Gains/Losses: A Poem for 2020

“Those who walked in darkness”- © Jan Richardson Images

This year has been filled
with tension

Unrelenting see-saw
pushing us down, pulling us up
disrupting our equilibrium,
hurling illusions of status quo into the air
and shifting us-
back and forth
up and down,
this way and that

We’ve felt the weight of the losses:

The warmth of hugs,
a flash of teeth from a stranger’s smile
the intermingling of unlikely foods at a potluck,
collective release as weeping moves through a funeral,
the sound of “ohhhhhs” rippling through a live crowd,
friendships forged in classrooms, banter in the middle of meetings,
planned vacations, anniversary celebrations,
huddling around a birthday candle without fearing aerosols.

We lost the freedom of our bodies-
to move, to touch, to breath, to sing
whenever and wherever we want;
any sense of normalcy-
beliefs that plans made will be kept,
security that our wages will be paid,
and the delusion that “we the people” truly means all the people.

Breonna Taylor, Monika Diamond,
Steven Taylor, George Floyd
Anthony McClain, Walter Wallace
Ahmaud Arbery, Oluwatoyin Salau
Too many precious, Black lives

friends, family members, leaders and dreamers
whose breath and vision of their last day
was taken too soon.


We grapple with the gains:

The clarity of 2020 vision-
a removal of distractions allowing us to see
the viruses in our society already raging,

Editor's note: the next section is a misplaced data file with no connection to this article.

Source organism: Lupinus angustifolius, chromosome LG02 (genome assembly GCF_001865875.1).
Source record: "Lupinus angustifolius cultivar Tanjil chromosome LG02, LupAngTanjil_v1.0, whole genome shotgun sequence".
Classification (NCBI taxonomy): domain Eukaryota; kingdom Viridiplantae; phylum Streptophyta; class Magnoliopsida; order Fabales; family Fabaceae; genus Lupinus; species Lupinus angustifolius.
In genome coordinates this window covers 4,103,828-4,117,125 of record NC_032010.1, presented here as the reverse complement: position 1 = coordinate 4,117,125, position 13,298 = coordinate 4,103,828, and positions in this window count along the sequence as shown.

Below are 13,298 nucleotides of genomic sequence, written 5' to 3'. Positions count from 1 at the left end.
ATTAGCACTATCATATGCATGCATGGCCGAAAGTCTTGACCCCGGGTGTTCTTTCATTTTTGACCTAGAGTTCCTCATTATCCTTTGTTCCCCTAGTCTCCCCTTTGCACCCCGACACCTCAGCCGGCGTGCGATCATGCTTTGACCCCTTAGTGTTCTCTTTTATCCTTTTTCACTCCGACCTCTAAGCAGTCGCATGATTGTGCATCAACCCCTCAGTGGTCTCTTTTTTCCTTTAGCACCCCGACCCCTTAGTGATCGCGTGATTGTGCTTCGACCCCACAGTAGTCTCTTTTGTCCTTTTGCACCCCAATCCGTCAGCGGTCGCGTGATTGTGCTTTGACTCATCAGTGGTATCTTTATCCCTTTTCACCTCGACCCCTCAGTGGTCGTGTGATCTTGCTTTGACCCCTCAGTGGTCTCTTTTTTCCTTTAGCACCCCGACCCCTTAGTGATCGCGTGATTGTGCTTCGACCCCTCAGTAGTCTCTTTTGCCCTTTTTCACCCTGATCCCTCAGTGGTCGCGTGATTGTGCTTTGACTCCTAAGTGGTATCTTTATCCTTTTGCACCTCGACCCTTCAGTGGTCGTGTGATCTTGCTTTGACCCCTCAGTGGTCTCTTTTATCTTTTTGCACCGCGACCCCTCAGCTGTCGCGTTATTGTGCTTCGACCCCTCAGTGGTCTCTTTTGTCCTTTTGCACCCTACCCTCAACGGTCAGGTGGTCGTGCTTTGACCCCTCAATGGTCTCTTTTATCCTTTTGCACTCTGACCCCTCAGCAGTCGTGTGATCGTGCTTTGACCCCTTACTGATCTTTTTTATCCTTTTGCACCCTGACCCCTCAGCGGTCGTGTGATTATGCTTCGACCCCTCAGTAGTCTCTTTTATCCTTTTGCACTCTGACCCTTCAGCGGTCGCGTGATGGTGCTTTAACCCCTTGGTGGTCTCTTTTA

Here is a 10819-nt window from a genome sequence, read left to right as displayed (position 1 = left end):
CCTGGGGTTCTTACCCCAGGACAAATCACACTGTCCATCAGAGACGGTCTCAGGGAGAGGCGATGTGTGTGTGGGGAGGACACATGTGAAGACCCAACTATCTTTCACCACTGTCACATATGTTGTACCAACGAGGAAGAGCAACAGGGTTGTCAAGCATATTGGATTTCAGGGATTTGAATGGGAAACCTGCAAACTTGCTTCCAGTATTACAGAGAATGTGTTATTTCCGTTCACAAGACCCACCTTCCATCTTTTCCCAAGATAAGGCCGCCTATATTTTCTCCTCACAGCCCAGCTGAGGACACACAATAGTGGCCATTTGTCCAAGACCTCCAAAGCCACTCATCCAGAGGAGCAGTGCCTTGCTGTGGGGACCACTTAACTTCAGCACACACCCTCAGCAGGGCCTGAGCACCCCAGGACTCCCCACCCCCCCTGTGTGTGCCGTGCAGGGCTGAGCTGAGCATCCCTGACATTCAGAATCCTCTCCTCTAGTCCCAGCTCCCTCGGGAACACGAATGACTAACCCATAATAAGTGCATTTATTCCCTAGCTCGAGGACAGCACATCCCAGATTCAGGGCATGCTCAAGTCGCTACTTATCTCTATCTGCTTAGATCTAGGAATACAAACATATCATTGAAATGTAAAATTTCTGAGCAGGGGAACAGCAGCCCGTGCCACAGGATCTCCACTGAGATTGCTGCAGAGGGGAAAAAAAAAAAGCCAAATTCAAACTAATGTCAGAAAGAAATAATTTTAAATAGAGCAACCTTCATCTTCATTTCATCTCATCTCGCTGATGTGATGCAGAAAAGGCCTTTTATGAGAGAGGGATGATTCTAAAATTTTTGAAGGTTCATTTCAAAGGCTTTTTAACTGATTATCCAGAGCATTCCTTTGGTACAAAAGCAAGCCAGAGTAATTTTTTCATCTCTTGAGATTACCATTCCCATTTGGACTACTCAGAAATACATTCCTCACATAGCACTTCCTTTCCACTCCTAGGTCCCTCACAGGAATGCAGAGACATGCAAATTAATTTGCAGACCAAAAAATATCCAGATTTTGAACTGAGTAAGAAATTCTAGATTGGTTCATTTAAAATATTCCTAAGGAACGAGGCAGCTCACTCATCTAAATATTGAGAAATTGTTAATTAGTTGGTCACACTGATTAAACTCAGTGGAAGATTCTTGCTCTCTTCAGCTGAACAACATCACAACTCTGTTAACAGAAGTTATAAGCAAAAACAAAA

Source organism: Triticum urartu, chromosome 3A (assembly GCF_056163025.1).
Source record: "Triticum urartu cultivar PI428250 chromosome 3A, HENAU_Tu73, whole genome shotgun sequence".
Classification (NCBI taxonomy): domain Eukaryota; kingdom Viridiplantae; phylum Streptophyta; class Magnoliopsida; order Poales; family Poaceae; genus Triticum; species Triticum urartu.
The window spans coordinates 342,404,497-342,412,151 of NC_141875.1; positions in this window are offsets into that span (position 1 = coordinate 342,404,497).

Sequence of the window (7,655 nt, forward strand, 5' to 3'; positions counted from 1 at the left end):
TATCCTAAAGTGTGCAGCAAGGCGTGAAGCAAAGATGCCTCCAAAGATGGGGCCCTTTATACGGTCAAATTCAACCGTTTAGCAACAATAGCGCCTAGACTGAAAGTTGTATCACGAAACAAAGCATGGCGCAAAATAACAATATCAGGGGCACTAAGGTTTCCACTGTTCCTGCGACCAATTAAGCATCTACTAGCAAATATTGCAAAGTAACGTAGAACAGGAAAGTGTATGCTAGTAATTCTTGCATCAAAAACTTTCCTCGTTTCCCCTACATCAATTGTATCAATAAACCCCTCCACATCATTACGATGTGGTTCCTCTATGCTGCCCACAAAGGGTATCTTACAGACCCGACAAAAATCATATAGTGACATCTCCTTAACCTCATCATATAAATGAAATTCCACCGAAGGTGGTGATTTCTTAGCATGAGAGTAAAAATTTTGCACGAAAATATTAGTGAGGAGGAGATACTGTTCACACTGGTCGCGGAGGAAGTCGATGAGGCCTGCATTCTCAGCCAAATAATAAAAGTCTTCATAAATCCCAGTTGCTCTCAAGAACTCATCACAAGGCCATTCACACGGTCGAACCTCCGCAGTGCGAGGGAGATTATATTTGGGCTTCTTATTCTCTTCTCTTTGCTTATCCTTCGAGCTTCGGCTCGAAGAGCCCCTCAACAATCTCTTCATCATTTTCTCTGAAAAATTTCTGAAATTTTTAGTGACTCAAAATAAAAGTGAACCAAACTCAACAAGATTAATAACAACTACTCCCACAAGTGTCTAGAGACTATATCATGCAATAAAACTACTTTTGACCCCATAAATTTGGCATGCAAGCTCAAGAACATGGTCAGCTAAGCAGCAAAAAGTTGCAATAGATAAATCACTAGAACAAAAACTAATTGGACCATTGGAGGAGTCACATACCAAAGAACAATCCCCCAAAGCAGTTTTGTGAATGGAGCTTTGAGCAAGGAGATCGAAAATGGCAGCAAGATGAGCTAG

racism, capitalism,
over-consumption, individualism,
exploitation of the land and its resources;
the truth that an antidote will not come
through one political party, philosophy, or leader.

Reminders of what’s truly important for our survival-
valuing people more than things,
the health of our bodies more than their weight,
collective good over individual liberty.

Conviction that the discomfort of freedoms lost
reflect the daily reality of the unseen margins-
people with disabilities, the undocumented,
incarcerated people, the chronically ill
and medically vulnerable.

Deeper gratitude for the unsung heroes
healing us, feeding us, teaching our children,
making and delivering what we need for survival-
without adequate pay, protection, or benefit.

Reminders to cherish
every single breath in our lungs
and every person whom we love,
for tomorrow is never guaranteed


As this year comes to its end
and a new one draws forth,
let us not simply
“go back to normal.”

Let us hold our grief,
these memories,
costly lessons.
our loved ones’ legacies
and one another

Let us fight for people over profit,
effective health care and dignified wages
an end to racism and violence,
new political systems and radical redistribution
Creative ways of living and being together,
knowing that another way is possible

2020 may be ending,
But our work carries on.

Let us hold it for those
Who no longer can.

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